On what is known in the United States as Super Bowl Sunday we happened upon our second Patagonian festival in just as many weekends. We headed across the border from Chile Chico, Chile to Los Antiguos, Argentina where they happened to be celebrating the birthday of the village. They had a parade followed by a huge asado, which I imagined must have been the world’s largest Super Bowl barbeque that day – even if it wasn’t at all related to the actual Super Bowl, which does not merit too much interest in futball mad Argentina. An asado is a Patagonian tradition in which the carcass of a sheep or cow is hung crucifix-style from a metal cross called a palo and slowly cooked by the heat emitted from the coals and embers of a large, smoldering fire.
At this particular asado, palos of sheep carcasses were arranged in a rather large oval shape around the smoldering wood that slowly cooked the meat. It was a very big oval with very many sheep. We are not exactly sure how many sheep they cooked at the asado but I have no doubt that it was close to 100. We overheard one Argentinean youth who gave up counting the number of animals in the oval after he reached 50. Apparently, Super Bowl Sunday is not a good day to be a sheep in Los Antiguos, Argentina. The dogs in town must have been going crazy. Luckily the asado was protected from them by quite a fence. Here is a photo that shows only about one half the length of one side of the oval. Based upon this photo, you can judge for yourself how many sheep ended up being eaten on Super Bowl Sunday in Los Antiguos, Argentina.
Bon Appetit! (your knife or mine?)
All the meat one could eat was free to locals and tourists alike as well as fruit and rolls of bread to accompany your meat. There was plenty of beer and boxed red wine being drunk as well. Many brought their own wineskins which seemed to fuel many friendly competitions to see who could drink for the longest and have their libations shoot out the farthest from the wineskins into their eager mouths. The locals in the know showed up with knives and cutting boards and would go around carving their favorite pieces of meat from the selection of sheep scattered about the fairgrounds.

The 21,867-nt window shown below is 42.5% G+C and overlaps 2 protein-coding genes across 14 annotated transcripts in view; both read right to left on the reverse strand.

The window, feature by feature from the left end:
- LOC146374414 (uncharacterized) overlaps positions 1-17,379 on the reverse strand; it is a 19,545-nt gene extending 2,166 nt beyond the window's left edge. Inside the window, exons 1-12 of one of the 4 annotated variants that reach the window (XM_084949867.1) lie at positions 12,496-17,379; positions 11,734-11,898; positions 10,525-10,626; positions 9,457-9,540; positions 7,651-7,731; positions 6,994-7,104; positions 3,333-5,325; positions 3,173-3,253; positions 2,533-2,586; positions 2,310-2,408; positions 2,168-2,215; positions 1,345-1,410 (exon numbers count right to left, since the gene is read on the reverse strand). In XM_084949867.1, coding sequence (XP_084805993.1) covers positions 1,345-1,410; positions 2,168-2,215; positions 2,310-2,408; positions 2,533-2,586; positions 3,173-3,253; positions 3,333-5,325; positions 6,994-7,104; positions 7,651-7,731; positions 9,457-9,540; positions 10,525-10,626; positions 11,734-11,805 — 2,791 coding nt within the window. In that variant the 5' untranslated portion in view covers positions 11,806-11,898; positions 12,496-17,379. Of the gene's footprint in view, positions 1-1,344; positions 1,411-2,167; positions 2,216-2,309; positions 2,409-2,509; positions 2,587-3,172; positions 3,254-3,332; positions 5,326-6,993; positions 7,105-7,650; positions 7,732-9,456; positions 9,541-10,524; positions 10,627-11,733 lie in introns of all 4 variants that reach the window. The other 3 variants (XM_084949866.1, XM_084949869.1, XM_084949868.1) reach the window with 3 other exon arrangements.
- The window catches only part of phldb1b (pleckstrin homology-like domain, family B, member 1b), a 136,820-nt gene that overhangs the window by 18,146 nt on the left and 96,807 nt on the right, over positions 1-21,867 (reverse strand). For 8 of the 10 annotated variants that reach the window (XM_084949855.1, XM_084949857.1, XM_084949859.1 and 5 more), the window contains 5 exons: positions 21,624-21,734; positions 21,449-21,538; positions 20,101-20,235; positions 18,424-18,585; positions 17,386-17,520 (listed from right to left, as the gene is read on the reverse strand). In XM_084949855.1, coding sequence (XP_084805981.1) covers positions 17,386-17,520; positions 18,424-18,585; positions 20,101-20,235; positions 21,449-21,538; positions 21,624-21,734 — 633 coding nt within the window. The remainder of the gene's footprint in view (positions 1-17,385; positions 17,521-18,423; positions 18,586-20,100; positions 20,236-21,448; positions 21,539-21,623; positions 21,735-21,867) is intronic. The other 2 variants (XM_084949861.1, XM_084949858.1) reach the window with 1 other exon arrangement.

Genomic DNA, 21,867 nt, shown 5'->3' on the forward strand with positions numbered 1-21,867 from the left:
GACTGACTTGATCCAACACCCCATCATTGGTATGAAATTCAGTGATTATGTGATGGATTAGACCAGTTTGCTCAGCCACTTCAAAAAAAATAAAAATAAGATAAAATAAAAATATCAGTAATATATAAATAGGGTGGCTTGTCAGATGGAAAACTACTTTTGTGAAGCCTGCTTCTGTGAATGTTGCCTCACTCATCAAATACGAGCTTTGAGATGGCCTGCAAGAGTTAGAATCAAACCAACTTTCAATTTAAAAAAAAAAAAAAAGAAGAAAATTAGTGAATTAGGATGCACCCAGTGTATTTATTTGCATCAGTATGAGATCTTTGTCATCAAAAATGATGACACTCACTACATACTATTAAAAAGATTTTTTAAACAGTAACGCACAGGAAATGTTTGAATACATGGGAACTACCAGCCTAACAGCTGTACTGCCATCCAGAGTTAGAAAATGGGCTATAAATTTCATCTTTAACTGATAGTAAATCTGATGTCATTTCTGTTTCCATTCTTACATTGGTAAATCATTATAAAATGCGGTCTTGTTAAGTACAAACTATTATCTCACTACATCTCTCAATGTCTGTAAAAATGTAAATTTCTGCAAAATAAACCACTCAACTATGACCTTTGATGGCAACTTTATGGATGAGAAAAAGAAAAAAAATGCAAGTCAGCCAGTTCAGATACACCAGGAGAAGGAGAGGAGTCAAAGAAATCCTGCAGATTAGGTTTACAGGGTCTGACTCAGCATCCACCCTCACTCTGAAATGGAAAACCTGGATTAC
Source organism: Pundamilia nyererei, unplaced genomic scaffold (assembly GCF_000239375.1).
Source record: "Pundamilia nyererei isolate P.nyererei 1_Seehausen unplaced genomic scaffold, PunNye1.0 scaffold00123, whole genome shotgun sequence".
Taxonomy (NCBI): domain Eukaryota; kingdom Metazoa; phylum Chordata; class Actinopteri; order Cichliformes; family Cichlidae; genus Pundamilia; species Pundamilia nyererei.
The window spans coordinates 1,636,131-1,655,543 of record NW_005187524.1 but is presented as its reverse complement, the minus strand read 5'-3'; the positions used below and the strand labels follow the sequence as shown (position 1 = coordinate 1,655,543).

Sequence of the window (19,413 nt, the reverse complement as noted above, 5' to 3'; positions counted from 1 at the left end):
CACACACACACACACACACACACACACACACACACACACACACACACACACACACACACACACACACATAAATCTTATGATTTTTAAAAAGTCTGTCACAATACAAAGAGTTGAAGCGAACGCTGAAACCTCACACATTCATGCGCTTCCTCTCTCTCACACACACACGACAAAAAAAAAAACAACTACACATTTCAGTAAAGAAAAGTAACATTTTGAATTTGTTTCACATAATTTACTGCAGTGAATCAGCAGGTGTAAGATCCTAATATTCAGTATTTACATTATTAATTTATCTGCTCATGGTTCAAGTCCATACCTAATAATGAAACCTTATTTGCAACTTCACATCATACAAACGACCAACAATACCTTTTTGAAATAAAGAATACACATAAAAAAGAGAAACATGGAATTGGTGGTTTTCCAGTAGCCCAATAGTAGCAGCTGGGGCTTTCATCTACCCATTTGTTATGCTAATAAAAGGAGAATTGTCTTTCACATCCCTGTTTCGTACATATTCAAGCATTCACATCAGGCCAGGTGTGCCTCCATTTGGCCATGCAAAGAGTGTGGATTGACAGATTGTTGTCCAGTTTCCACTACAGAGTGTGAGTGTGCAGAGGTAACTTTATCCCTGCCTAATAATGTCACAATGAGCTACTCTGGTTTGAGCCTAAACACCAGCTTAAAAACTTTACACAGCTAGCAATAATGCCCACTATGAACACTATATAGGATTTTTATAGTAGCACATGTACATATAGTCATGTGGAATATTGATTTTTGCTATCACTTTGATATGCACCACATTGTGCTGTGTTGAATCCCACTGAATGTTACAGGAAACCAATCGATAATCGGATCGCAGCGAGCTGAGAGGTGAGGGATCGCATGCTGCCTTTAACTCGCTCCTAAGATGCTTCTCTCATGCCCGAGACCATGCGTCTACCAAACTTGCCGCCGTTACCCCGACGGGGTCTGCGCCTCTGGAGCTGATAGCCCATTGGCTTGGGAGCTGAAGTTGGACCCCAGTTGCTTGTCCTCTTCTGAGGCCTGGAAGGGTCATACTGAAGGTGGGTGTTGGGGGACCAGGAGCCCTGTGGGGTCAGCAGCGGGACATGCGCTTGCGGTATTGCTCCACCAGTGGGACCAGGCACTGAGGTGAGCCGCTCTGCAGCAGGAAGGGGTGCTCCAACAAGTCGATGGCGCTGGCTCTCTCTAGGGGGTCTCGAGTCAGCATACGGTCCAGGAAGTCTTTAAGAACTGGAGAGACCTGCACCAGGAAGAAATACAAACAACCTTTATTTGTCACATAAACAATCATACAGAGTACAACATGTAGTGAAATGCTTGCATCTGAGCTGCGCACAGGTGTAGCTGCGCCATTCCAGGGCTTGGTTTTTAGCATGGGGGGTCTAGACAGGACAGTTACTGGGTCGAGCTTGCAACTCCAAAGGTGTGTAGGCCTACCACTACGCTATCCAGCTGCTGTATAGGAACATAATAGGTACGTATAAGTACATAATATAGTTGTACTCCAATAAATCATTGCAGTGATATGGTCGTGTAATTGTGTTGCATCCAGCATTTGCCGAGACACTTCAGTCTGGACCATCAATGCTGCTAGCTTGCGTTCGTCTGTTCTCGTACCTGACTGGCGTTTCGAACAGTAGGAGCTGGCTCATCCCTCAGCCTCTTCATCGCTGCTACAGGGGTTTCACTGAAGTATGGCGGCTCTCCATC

The asado chefs would bring out huge metal trays, which required two people to carry them, filled with large hunks of meat just carved off the sheep carcasses. These trays were placed randomly about tables and grassy spots whereupon everybody would come and pick out their favorite meat. Much of the meat was already taken from the trays before they reached their final resting spots in the fairground, since they were always being pursued by a swarm of knife-wielding and meat-stabbing Argentinean locals who were stumbling over each other to get the biggest and best piece of meat attached to their large knives before anybody else. It was not uncommon to see a mother with a large knife in one hand, a child in tow in the other hand, running after a tray of meat. It was fortunate that there were not any visits from the ambulances that had just been in the parade earlier in the day.
Some of the sheep were brought out still crucifix style on the palos, allowing anybody with a knife to come up and carve off their choice of meat. It was not uncommon to see folks walking around carrying entire legs or ribcages that they proudly carved themselves. I think that everybody but us had some sort of large knife tucked into their pants. It was something to be at a meat-eating frenzy with a bunch of half-drunk, large-knife-wielding Argentineans with red meat and red wine often dripping from their full mouths. It was quite an experience that we were lucky enough to enjoy.